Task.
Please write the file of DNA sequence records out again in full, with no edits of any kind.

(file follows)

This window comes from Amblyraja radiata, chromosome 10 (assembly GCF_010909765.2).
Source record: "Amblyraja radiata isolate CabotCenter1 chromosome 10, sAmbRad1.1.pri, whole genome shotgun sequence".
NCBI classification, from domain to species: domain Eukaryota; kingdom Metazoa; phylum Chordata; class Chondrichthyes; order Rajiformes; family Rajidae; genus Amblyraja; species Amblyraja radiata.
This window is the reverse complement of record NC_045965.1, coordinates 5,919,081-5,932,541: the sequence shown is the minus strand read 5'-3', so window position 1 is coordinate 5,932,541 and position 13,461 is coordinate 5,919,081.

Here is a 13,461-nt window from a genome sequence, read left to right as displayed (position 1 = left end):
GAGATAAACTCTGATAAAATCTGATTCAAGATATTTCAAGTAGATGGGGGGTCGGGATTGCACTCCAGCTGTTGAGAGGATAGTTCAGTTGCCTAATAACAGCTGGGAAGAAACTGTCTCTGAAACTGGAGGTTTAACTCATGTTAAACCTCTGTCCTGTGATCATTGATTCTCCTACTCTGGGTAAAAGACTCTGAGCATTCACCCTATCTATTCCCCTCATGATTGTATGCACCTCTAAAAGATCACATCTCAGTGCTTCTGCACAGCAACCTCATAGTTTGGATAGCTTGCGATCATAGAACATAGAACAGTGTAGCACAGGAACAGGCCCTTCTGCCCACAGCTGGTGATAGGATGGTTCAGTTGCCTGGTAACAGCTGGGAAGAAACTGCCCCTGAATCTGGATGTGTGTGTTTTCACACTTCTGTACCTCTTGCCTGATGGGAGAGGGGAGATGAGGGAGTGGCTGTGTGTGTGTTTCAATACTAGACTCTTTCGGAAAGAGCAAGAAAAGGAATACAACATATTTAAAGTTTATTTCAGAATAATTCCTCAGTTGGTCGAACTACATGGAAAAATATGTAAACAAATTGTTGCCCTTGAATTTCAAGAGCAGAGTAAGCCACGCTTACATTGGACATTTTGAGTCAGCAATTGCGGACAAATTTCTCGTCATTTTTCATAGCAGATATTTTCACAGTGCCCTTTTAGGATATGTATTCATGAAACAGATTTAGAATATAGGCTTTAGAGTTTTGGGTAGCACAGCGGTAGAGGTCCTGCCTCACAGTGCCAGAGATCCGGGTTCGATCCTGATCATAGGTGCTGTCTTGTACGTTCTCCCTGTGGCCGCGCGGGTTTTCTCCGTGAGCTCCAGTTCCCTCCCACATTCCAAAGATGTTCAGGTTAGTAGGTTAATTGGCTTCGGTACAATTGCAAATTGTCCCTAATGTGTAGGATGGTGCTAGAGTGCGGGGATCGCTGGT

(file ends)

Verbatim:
This window comes from Amblyraja radiata, chromosome 10 (assembly GCF_010909765.2).
Source record: "Amblyraja radiata isolate CabotCenter1 chromosome 10, sAmbRad1.1.pri, whole genome shotgun sequence".
NCBI classification, from domain to species: domain Eukaryota; kingdom Metazoa; phylum Chordata; class Chondrichthyes; order Rajiformes; family Rajidae; genus Amblyraja; species Amblyraja radiata.
This window is the reverse complement of record NC_045965.1, coordinates 5,919,081-5,932,541: the sequence shown is the minus strand read 5'-3', so window position 1 is coordinate 5,932,541 and position 13,461 is coordinate 5,919,081.

Here is a 13,461-nt window from a genome sequence, read left to right as displayed (position 1 = left end):
GAGATAAACTCTGATAAAATCTGATTCAAGATATTTCAAGTAGATGGGGGGTCGGGATTGCACTCCAGCTGTTGAGAGGATAGTTCAGTTGCCTAATAACAGCTGGGAAGAAACTGTCTCTGAAACTGGAGGTTTAACTCATGTTAAACCTCTGTCCTGTGATCATTGATTCTCCTACTCTGGGTAAAAGACTCTGAGCATTCACCCTATCTATTCCCCTCATGATTGTATGCACCTCTAAAAGATCACATCTCAGTGCTTCTGCACAGCAACCTCATAGTTTGGATAGCTTGCGATCATAGAACATAGAACAGTGTAGCACAGGAACAGGCCCTTCTGCCCACAGCTGGTGATAGGATGGTTCAGTTGCCTGGTAACAGCTGGGAAGAAACTGCCCCTGAATCTGGATGTGTGTGTTTTCACACTTCTGTACCTCTTGCCTGATGGGAGAGGGGAGATGAGGGAGTGGCTGTGTGTGTGTTTCAATACTAGACTCTTTCGGAAAGAGCAAGAAAAGGAATACAACATATTTAAAGTTTATTTCAGAATAATTCCTCAGTTGGTCGAACTACATGGAAAAATATGTAAACAAATTGTTGCCCTTGAATTTCAAGAGCAGAGTAAGCCACGCTTACATTGGACATTTTGAGTCAGCAATTGCGGACAAATTTCTCGTCATTTTTCATAGCAGATATTTTCACAGTGCCCTTTTAGGATATGTATTCATGAAACAGATTTAGAATATAGGCTTTAGAGTTTTGGGTAGCACAGCGGTAGAGGTCCTGCCTCACAGTGCCAGAGATCCGGGTTCGATCCTGATCATAGGTGCTGTCTTGTACGTTCTCCCTGTGGCCGCGCGGGTTTTCTCCGTGAGCTCCAGTTCCCTCCCACATTCCAAAGATGTTCAGGTTAGTAGGTTAATTGGCTTCGGTACAATTGCAAATTGTCCCTAATGTGTAGGATGGTGCTAGAGTGCGGGGATCGCTGGT